Use the Web:
III. Interactive Conversation (Forums)
Experiences from Serendip
- Public on-line class forums provide a space to speak
for students who might otherwise not speak, and so facilitate
on-line forums create a novel and useful conversational
environment for all students since they allow informal
exchange but also encourage some thinking before speaking.
- Public on-line forums encourage students to take their
thoughts seriously while at the same time remaining
open to revision.
- Public on-line forums contribute to making the student
more visible as teacher and the teacher more visible as
- Public on-line forums make it possible to engage students
and faculty in discussions of issues that are of widespread
interest beyond the limits of the classroom.
- In this important sense, public on-line forums encourage
students to be teachers as well, not only in the classroom
but more broadly.
- Public on-line forums model and encourage development
of the kind of skills needed for effective exchange in
a pluralistic world.
Commentary on Serendip's Experiences
Public on-line forums can be used to facilitate an interactive
classroom environment but they also make available an opportunity
for a whole new perspective on the classroom. For the first
time, students and teachers can think of their activities
not only as meaningful to themselves but as significant contributions
to a larger process of developing understandings. On-line
forums can break down constraints of the classroom both temporally
and spatially. Conversations can continue outside of "class"
time and can contribute to and draw upon the thoughts of people
worldwide. Students (and teachers as well) can, in consequence,
come to think of their course activities not as simply "academic"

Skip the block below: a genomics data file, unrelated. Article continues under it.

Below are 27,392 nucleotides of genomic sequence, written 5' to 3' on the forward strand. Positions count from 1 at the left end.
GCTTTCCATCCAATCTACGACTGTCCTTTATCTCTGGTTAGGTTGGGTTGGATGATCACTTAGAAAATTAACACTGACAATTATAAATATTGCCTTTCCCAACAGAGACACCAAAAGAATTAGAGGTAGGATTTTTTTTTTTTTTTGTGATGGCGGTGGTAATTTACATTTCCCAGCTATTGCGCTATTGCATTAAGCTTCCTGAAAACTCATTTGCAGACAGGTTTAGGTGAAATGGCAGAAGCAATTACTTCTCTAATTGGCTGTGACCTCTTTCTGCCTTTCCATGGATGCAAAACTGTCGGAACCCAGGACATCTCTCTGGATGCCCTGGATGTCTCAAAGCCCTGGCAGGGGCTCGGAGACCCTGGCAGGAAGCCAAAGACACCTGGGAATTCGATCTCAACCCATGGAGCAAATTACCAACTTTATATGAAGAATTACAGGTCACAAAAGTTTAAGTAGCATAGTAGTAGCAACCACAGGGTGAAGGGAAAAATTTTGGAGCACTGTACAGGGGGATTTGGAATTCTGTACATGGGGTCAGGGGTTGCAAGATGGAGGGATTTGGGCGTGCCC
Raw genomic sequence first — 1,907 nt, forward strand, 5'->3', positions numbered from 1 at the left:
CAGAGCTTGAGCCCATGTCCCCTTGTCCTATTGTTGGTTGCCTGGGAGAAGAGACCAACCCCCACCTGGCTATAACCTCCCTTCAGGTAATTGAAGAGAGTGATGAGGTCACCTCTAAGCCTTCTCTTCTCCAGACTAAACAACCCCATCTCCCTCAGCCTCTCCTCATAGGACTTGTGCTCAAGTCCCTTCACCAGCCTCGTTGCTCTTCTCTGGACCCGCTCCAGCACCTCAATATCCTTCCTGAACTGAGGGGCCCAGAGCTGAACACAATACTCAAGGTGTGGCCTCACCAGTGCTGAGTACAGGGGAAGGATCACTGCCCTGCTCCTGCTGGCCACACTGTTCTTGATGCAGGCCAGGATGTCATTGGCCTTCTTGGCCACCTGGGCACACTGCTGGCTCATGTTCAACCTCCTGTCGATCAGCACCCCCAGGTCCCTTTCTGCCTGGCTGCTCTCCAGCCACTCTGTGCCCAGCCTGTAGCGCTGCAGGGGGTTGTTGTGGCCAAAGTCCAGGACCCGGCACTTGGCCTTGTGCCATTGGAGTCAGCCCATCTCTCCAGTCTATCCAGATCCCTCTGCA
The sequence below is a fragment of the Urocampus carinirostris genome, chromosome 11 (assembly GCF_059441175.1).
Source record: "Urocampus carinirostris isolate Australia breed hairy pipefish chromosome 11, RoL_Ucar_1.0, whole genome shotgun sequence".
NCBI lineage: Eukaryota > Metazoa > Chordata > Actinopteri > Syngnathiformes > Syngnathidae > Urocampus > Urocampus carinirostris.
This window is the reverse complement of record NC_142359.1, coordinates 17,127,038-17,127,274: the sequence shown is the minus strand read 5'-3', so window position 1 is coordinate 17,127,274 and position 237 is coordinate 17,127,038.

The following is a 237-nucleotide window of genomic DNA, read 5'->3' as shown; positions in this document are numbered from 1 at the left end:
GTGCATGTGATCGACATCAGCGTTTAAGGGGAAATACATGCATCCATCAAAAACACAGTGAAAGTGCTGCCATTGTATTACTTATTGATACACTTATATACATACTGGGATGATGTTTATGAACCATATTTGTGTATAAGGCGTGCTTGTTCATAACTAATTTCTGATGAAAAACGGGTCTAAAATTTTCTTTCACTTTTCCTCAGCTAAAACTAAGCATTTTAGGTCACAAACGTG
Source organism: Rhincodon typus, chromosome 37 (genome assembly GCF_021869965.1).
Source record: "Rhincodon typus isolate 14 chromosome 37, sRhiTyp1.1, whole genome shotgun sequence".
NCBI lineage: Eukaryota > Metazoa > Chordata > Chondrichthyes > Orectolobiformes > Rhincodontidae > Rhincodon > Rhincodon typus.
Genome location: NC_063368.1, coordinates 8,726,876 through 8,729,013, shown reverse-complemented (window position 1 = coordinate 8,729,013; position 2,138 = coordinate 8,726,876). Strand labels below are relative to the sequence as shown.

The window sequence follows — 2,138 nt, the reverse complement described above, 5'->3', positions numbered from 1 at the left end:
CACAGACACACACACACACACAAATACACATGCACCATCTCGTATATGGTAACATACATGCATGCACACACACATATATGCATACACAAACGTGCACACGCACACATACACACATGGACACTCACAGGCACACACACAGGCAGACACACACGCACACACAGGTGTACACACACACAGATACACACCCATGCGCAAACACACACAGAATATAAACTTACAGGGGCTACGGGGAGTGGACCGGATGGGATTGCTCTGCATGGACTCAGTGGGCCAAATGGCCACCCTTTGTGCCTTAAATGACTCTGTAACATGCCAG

but as potentially playing a significant role in the world
Serendip's Pedagogical Musings
The use of public on-line forums raises a number of issues
important in their own right and depends on a serious pedagogical
commitment from both students and teachers.
Both students and teachers need to be explicitly made aware
of the "public" nature of the work and some potential
consequences of that. In courses where "privileged" or "confidential"
materials are under discussion, participants need to be careful
about what is and is not said in a public on-line forum. In
all courses, participants need to recognize that things said
may be seen by anyone in the world and, once said, are recorded
and, in general, non-retractable. On the other hand, "ideas
in progress" are generally valuable to others and by making
the evanescent concrete, often to speakers as well. Moreover,
the need to be aware of and develop skills in deciding how
to speak in public spaces is not unique to the web but rather
one which, like the need to critically evaluate information,
is simply made more apparent by the web.
For successful on-line forums, in our experience, it is
not sufficient to simply make the forum available. One
needs to give the forum a significant role in the classroom
atmosphere as a whole. Among the absolute requirements
is that teachers need to be involved in forum activities.
This may involve postings by teachers in the forum
or the active use in class of comments made in the forum
by students. Frequently, on-line forums need also some direction
in terms of topics to be considered at any given time
and some efforts to synthesize or summarize thoughts
and move conversation in new directions. Forum participants
need not only a space to write, they also need to be encouraged
to listen, and to be provided some evidence that they are
being heard and are engaged in a activity productive to others
as well as themselves.
Teachers who are used to engaged, interactive classroom
conversations need to learn to transfer their understandings
into the forum environment. Those less familiar with such
classroom environments can make use of forums as a way to
develop their confidence in this realm.